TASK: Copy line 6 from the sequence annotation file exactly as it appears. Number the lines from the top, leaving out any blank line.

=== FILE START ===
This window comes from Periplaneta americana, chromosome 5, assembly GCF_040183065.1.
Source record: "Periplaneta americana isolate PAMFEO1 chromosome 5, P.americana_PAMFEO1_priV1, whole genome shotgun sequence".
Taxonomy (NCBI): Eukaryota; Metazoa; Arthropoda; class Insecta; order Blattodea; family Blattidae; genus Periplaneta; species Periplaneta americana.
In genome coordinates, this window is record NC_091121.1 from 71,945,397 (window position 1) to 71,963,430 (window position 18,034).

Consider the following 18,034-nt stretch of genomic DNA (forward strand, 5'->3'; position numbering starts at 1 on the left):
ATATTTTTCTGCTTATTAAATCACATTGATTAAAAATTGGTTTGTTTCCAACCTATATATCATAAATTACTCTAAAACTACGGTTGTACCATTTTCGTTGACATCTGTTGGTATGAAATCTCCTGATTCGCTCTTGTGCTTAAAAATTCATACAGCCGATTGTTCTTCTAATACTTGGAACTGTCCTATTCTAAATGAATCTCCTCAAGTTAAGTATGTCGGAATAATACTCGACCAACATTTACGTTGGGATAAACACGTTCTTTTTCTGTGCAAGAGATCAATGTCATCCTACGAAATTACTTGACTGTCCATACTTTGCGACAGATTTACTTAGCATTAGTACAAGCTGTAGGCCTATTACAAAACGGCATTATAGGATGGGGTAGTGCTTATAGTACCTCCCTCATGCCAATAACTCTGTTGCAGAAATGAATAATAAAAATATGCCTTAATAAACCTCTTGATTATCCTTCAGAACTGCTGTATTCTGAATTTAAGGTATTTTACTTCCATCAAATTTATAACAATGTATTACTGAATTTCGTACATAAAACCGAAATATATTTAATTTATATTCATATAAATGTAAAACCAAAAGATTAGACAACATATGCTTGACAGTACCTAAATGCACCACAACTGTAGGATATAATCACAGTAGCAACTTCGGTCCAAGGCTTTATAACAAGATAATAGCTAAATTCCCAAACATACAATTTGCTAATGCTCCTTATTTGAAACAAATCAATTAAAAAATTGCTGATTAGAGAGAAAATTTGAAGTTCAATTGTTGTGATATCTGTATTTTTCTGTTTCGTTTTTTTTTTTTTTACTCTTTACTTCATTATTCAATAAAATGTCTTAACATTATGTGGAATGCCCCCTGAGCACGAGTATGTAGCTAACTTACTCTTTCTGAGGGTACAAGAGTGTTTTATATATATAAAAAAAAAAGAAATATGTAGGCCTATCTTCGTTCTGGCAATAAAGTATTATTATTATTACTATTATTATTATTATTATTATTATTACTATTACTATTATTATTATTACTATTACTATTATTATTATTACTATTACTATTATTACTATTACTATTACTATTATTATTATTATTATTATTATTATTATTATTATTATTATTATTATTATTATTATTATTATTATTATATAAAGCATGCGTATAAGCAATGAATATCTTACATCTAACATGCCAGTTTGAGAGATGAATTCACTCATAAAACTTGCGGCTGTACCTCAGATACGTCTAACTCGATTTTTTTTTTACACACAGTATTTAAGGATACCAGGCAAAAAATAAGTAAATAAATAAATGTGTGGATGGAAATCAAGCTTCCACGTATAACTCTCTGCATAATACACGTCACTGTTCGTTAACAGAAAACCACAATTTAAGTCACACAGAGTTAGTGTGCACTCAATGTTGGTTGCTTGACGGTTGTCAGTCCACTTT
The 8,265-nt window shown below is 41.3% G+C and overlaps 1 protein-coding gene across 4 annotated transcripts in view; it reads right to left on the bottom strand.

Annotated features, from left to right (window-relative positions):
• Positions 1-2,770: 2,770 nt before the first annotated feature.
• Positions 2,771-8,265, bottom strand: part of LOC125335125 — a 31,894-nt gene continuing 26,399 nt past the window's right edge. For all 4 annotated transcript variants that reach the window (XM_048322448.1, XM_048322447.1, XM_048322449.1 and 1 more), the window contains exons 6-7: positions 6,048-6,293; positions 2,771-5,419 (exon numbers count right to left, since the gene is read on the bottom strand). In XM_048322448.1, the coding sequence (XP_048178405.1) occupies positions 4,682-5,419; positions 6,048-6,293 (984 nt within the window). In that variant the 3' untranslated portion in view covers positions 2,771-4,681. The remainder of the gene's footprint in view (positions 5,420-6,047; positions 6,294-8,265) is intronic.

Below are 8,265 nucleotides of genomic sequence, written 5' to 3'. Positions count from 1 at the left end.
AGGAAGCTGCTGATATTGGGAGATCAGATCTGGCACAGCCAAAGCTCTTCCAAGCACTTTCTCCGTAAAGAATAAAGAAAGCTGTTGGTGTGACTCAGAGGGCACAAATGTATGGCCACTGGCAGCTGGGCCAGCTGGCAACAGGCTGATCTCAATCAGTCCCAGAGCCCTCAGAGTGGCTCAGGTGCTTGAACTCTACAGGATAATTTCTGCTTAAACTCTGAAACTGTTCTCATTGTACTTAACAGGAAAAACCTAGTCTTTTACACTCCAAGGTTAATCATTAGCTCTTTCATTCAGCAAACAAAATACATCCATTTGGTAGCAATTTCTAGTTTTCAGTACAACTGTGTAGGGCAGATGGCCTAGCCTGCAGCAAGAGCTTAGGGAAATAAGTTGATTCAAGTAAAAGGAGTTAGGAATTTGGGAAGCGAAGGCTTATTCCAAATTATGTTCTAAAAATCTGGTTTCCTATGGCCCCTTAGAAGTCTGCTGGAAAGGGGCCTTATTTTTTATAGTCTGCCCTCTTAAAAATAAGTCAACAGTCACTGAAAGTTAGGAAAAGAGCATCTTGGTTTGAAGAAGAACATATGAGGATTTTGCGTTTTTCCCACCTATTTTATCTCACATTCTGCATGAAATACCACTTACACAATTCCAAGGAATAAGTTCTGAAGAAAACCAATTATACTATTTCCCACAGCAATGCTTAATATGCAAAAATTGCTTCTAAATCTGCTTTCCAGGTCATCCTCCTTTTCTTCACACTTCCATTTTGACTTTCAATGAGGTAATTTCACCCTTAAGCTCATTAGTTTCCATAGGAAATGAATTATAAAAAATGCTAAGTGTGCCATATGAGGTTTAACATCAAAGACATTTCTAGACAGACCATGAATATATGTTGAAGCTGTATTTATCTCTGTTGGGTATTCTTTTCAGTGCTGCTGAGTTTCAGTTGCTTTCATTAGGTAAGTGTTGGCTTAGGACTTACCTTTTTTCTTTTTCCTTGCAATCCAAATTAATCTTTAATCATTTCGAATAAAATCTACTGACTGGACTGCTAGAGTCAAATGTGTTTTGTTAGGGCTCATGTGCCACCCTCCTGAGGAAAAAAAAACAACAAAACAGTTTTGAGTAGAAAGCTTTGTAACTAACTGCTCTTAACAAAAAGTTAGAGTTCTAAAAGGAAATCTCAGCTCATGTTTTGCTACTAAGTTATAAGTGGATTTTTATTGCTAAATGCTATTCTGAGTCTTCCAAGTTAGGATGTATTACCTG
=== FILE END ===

ATATTTTTCTGCTTATTAAATCACATTGATTAAAAATTGGTTTGTTTCCAACCTATATATCATAAATTACTCTAAAACTACGGTTGTACCATTTTCGTTGACATCTGTTGGTATGAAATCTCCTGATTCGCTCTTGTGCTTAAAAATTCATACAGCCGATTGTTCTTCTAATACTTGGAACTGTCCTATTCTAAATGAATCTCCTCAAGTTAAGTATGTCGGAATAATACTCGACCAACATTTACGTTGGGATAAACACGTTCTTTTTCTGTGCAAGAGATCAATGTCATCCTACGAAATTACTTGACTGTCCATACTTTGCGACAGATTTACTTAGCATTAGTACAAGCTGTAGGCCTATTACAAAACGGCATTATAGGATGGGGTAGTGCTTATAGTACCTCCCTCATGCCAATAACTCTGTTGCAGAAATGAATAATAAAAATATGCCTTAATAAACCTCTTGATTATCCTTCAGAACTGCTGTATTCTGAATTTAAGGTATTTTACTTCCATCAAATTTATAACAATGTATTACTGAATTTCGTACATAAAACCGAAATATATTTAATTTATATTCATATAAATGTAAAACCAAAAGATTAGACAACATATGCTTGACAGTACCTAAATGCACCACAACTGTAGGATATAATCACAGTAGCAACTTCGGTCCAAGGCTTTATAACAAGATAATAGCTAAATTCCCAAACATACAATTTGCTAATGCTCCTTATTTGAAACAAATCAATTAAAAAATTGCTGATTAGAGAGAAAATTTGAAGTTCAATTGTTGTGATATCTGTATTTTTCTGTTTCGTTTTTTTTTTTTTTACTCTTTACTTCATTATTCAATAAAATGTCTTAACATTATGTGGAATGCCCCCTGAGCACGAGTATGTAGCTAACTTACTCTTTCTGAGGGTACAAGAGTGTTTTATATATATAAAAAAAAAAGAAATATGTAGGCCTATCTTCGTTCTGGCAATAAAGTATTATTATTATTACTATTATTATTATTATTATTATTATTACTATTACTATTATTATTATTACTATTACTATTATTATTATTACTATTACTATTATTACTATTACTATTACTATTATTATTATTATTATTATTATTATTATTATTATTATTATTATTATTATTATTATTATTATTATTATATAAAGCATGCGTATAAGCAATGAATATCTTACATCTAACATGCCAGTTTGAGAGATGAATTCACTCATAAAACTTGCGGCTGTACCTCAGATACGTCTAACTCGATTTTTTTTTTACACACAGTATTTAAGGATACCAGGCAAAAAATAAGTAAATAAATAAATGTGTGGATGGAAATCAAGCTTCCACGTATAACTCTCTGCATAATACACGTCACTGTTCGTTAACAGAAAACCACAATTTAAGTCACACAGAGTTAGTGTGCACTCAATGTTGGTTGCTTGACGGTTGTCAGTCCACTTT